This isn't exactly an original premise. Though if I may be allowed to play, ahem, devil's advocate for a short period of time, I would like to point out that although It's a bloody of an Othe movie chooses to travel down a familiar route, there are a number of times where it doesn't move along that route in a manner usually associated to this particular premise. For one thing, the movie seems to be trying for a more subtle kind of horror that one associated with exploitation. Not that the movie is free of exploitation elements. Though rated PG, the movie displays several severed body parts, plus a surprising amount of blood that's not of the cheap "red paint" variety common for the period. Some of the displayed carnage actually is quite grisly to look at, but a careful study of these scenes seems to suggest the intention of showing this gore was more intended to genuinely horrify than tickle the audience. For one thing, we almost never directly see blood or removed body parts when there is a scene of people being killed; this material is constantly seen after the fact. In the actual murders, the direction keeps hinting of what's going on. In one scene, we are made to hear the murder - the screams of the victims, and the noise of what kills them. Another scene keeps the camera zoomed in on the victims' faces so we are forced to view their prolonged agony, but not what's actually causing their agony. A decapitation is actually seen only through shadows cast on a nearby barn wall.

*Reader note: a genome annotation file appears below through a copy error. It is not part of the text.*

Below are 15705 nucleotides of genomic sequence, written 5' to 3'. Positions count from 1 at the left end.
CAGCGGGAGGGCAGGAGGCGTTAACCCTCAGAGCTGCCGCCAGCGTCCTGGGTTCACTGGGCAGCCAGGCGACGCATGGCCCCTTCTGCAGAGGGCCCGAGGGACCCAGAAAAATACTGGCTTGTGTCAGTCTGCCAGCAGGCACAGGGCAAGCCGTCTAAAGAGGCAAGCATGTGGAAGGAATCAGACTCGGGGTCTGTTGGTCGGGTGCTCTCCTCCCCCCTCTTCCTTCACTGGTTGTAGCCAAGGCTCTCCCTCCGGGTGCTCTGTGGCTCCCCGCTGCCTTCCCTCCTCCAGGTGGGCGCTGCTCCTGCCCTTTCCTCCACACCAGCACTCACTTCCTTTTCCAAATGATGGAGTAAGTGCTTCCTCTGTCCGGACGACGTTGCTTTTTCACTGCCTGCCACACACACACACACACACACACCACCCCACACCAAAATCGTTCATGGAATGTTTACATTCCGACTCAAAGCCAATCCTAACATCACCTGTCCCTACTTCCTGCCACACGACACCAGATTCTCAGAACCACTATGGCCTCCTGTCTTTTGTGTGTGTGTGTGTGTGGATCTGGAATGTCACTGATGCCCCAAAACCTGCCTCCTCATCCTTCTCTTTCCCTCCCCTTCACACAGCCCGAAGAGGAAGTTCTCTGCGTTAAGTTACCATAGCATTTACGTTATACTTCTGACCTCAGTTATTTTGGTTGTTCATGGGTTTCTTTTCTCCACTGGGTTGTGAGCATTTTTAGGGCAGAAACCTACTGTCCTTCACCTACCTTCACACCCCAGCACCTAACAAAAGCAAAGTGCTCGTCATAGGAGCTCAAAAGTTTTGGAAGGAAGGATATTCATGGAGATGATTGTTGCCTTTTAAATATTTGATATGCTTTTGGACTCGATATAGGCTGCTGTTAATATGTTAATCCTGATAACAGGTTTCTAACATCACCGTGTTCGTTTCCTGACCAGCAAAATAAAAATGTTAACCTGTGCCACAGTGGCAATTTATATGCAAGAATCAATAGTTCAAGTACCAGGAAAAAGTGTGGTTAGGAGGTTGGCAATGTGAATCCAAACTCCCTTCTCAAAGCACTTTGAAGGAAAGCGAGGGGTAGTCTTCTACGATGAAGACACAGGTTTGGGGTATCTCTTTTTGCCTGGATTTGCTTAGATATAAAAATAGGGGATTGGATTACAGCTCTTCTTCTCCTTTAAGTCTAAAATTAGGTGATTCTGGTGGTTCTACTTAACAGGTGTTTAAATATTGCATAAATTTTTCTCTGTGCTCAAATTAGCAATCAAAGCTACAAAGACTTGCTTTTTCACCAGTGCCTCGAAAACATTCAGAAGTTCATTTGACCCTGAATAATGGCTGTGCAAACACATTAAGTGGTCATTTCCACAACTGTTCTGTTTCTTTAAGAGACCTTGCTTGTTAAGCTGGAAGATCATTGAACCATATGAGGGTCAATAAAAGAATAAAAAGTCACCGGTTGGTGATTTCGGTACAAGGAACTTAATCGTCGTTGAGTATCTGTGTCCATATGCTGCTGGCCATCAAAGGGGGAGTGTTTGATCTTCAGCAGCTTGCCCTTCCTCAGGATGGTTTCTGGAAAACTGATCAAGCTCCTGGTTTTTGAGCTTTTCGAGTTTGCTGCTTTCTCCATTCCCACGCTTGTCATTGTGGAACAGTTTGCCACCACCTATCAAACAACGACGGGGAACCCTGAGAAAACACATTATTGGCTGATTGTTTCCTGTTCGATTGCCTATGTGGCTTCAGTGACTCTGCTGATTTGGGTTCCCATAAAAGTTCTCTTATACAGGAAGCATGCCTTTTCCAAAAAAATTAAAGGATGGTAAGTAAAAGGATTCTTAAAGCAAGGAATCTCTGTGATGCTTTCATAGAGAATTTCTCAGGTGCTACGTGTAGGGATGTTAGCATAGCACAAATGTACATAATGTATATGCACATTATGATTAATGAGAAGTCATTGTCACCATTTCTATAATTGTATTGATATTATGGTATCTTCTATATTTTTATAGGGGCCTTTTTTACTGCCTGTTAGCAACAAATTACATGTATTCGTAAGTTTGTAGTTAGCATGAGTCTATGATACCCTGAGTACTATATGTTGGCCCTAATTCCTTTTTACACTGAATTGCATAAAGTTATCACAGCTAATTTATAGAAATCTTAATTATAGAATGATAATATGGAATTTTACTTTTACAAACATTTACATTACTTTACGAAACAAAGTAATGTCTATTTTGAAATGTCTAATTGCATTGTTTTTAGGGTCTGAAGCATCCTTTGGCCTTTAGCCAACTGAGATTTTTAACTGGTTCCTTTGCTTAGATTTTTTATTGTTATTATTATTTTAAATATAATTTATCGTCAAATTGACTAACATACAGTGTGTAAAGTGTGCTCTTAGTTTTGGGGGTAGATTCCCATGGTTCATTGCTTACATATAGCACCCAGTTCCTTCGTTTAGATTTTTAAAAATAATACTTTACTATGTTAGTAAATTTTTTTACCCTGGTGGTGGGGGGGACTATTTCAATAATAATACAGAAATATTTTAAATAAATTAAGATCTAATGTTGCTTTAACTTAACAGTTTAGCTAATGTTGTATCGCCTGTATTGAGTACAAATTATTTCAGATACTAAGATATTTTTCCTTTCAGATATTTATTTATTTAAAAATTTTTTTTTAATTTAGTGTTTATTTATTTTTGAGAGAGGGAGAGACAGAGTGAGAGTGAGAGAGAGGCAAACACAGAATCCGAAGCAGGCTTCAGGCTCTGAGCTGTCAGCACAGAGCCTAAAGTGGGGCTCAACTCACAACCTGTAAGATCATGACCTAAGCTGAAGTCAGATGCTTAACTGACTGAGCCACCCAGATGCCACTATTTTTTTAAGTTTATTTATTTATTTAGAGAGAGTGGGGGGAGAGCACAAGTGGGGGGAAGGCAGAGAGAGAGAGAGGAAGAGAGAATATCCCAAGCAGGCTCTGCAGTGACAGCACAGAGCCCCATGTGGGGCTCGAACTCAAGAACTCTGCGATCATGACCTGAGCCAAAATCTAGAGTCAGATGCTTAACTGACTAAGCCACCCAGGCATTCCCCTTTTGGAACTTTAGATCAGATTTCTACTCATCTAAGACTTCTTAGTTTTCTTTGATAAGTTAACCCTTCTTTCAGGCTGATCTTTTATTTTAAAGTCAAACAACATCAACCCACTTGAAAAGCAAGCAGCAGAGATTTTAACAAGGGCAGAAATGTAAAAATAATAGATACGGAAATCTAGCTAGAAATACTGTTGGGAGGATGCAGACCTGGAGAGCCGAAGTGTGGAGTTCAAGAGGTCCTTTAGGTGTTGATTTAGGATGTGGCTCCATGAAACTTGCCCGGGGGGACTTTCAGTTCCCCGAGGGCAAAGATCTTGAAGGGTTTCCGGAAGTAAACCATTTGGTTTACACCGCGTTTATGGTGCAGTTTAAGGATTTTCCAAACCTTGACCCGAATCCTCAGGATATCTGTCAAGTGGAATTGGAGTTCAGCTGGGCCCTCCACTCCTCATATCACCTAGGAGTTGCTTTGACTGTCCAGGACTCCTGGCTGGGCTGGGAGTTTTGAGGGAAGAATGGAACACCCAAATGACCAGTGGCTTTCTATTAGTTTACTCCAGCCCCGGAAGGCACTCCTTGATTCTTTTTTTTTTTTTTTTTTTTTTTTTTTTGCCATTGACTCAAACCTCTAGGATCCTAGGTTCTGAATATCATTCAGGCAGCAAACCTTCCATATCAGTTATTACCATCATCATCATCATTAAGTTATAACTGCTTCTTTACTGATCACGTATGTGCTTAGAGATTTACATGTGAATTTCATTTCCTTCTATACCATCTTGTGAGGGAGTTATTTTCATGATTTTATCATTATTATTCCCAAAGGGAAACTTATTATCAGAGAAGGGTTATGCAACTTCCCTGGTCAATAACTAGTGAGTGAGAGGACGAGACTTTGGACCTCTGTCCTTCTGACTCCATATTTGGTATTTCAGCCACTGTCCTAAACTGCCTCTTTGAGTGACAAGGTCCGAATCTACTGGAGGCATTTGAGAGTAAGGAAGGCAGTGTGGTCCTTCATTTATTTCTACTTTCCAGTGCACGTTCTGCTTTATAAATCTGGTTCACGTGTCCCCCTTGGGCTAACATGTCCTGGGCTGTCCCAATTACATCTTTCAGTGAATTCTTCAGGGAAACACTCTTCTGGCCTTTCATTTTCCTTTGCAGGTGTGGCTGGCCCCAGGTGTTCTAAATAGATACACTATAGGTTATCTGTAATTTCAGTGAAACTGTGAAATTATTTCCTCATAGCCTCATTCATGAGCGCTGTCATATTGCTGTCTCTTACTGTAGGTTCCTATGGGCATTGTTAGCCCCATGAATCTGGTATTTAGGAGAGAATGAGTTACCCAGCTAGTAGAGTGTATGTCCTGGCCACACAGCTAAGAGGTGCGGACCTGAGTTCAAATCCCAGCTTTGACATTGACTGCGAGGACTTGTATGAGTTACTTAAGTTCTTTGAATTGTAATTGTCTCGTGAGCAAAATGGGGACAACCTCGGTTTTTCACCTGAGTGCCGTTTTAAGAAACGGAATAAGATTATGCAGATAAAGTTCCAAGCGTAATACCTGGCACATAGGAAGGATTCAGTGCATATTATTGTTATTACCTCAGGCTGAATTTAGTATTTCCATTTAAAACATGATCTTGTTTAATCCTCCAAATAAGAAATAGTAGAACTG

This is a rare drive-in movie that wants to induce chills in its audience more by the power of suggestion. Some of the ways it does this show some real though went into their planning. One such moment happens in the first few minutes, as the three protagonists are driving down the highway. Typically in cases like this, you get a good amount of inane banter and plot exposition spoken by the protagonists. But this time around, the protagonists utter not one word. All we hear during these several minutes is the hum of the engine and music from the radio. Then things start to slowly change, hinting something is not right - the rain outside suddenly stops, everything turns bright from the re-emerging sun, and then the music on the radio turns into static. We see and share the confusion and unease on the protagonists' faces. It's creepy, because the scene comes off in the most realistic way possible, right down to the fact that no music is inserted in to try and underline the eeriness. (In fact, there's only a limited amount of music in the rest of the movie.) You'd never think this mood came from someone whose previous work was mostly directing episodes of TV westerns. More so when you see how well McEveety uses the movie's 2.35:1 aspect ratio; even in cramped indoor locations, everything and everyone in range fits together incredibly well, a number of times showing us two or more things happening at the same time.